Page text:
The location is the Kiwanis Family House, 2875 50th ST, Sacramento, CA. For reservations email email@example.com or view our web site at www.hima-mesopotamia.org.
Other events this week include:
* Tuesday September 6th, Geology Department Colloquium from 4:30-6:00 in Mendocino Hall, Room 1015, CSU Sacramento Campus
* Wed September 7th, Environmental Studies Department and SSIS "Marsh Arabs and the Environmental Changes in Southern Iraq Marshes", Mendocino Hall, Room 1015
*Monday Sept 12th, STEM Faculty Forumj "Impacts of Environmental Change: The Life and REalities of Iraqi Women and Children in the Mesopotamian Marshes, presented by the Center for STEM Excellence, Sequoia Hall, Room 317.
Special Session 2: Restoring Mesopotamia: Socio-economic Aspects of Cultural and Ecological Restoration
The Mesopotamian Marshes are a culturalized landscape, consisting of a reciprocal relationship formed over thousands of years between Marsh Arab cultures and the marshes through both agriculture and traditional resource management. This panel will document the difficulties of those who returned to the marshes, hoping to regain their traditional lifestyle, as well as those who choose to or are forced to live in the cities. With their marsh homeland disappearing into a salt-encrusted wasteland, the Marsh Arabs are once again a people dispossessed. The Ma’dan are now becoming urban refugee squatting on lands they do not have ownership or rights to, attempting to eke out an existence with their water buffalo. Water buffalo represent both an umbrella species and a cultural icon; they are the main source of livelihood of people in the marshes, and are indicators of marsh health. Marsh Arabs face huge difficulties from loss of culture, dire health and educational situation, and loss of traditions. They are facing a very difficult situation with many of the young want to stay in the city, yet have no access to health, education, work opportunities, or the luxury of electricity or television. Because they are uneducated they are working in low wages and putting the major cities under pressure draining the already scarce resources. The fragility and vulnerability of the vast marsh ecosystem is also jeopardized by a lack of equitable riparian water rights from upstream users in the Tigris Euphrates watershed. The dislocated Marsh Arabs are environmental refugees.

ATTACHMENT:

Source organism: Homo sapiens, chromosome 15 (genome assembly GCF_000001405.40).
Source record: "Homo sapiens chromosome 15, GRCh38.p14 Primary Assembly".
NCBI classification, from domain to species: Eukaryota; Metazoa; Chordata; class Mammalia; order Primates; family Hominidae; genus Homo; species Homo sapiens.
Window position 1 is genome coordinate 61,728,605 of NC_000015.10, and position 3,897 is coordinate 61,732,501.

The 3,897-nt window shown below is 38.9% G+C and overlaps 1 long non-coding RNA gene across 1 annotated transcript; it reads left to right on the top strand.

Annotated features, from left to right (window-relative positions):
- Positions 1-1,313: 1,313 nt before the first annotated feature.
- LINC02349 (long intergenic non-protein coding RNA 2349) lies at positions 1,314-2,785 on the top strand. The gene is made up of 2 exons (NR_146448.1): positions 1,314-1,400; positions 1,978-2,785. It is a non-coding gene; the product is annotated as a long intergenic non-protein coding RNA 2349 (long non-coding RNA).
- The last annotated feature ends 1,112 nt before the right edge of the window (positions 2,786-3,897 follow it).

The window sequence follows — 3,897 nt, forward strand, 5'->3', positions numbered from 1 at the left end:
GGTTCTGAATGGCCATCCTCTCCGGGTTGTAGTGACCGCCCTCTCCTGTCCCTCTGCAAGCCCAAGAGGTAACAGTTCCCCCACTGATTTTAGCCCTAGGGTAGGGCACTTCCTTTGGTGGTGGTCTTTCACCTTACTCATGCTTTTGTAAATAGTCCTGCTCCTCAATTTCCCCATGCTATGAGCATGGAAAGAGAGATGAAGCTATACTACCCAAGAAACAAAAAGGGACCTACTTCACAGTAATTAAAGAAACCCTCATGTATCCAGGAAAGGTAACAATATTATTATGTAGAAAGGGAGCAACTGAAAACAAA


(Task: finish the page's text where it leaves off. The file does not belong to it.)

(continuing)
Dr. Michelle Stevens and Dr. Nadia Al-Mudaffar Fawzi, Panel Moderators
Michelle Stevens. “Eco-cultural restoration baseline: Traditional Resource Management of Marsh Arabs in the Mesopotamian Marshes”. Executive Director, Hima Mesopotamia.
Khalid al-Fartosi. Presentation given by Monica Dean. “Water Buffalo: Cultural icon of Marsh Arabs and umbrella species indicating health of the marshes ” Prof. Dr. Khalid Al-Fartosi, Biology Department / College of Science, University of Thi-Qar / Iraq. E-mail: firstname.lastname@example.orgTova Fleming "Breaking the silence: Finding hope in Mesopotamia"
Nadir Salman. Presentation given by Michelle Stevens. “Socioeconomic Status of People Inhabiting the Southern Marshes of Iraq” Marine Science Center, Basrah University, Basrah, Iraq. Email: email@example.com
Nadia Al-Mudaffar Fawzi, Kadhmia M.W. Al-Ghezzy, Luma Al-Anber - Co-Facilitator of Special Session Panel, “Marsh Arabs and the Environmental Changes in Southern Iraqi Marshes (To Return or not to Return: That is the Question)” Marine Chemistry Department,Marine Science Center, Basrah University, Basrah, Iraq. Email: firstname.lastname@example.org
We were very successful in our two symposia at the Society of Ecological Restoration in Merida, Mexico. There were over 1,000 people attending the conference from 70 countries. Dr. Nadia Fawzi from the Basrah Marine Science Center, Tova Fleming and Monica Dean participated in the symposia. We had several cancellations due to lack of funds or ability to travel to Mexico, so we gave their presentations for the missing scientists. The first symposium was taking a watershed approach to the Tigris Euphrates watershed.
Water and Peace: A holistic perspective on the ecological and cultural restoration of the Tigris Euphrates watershed.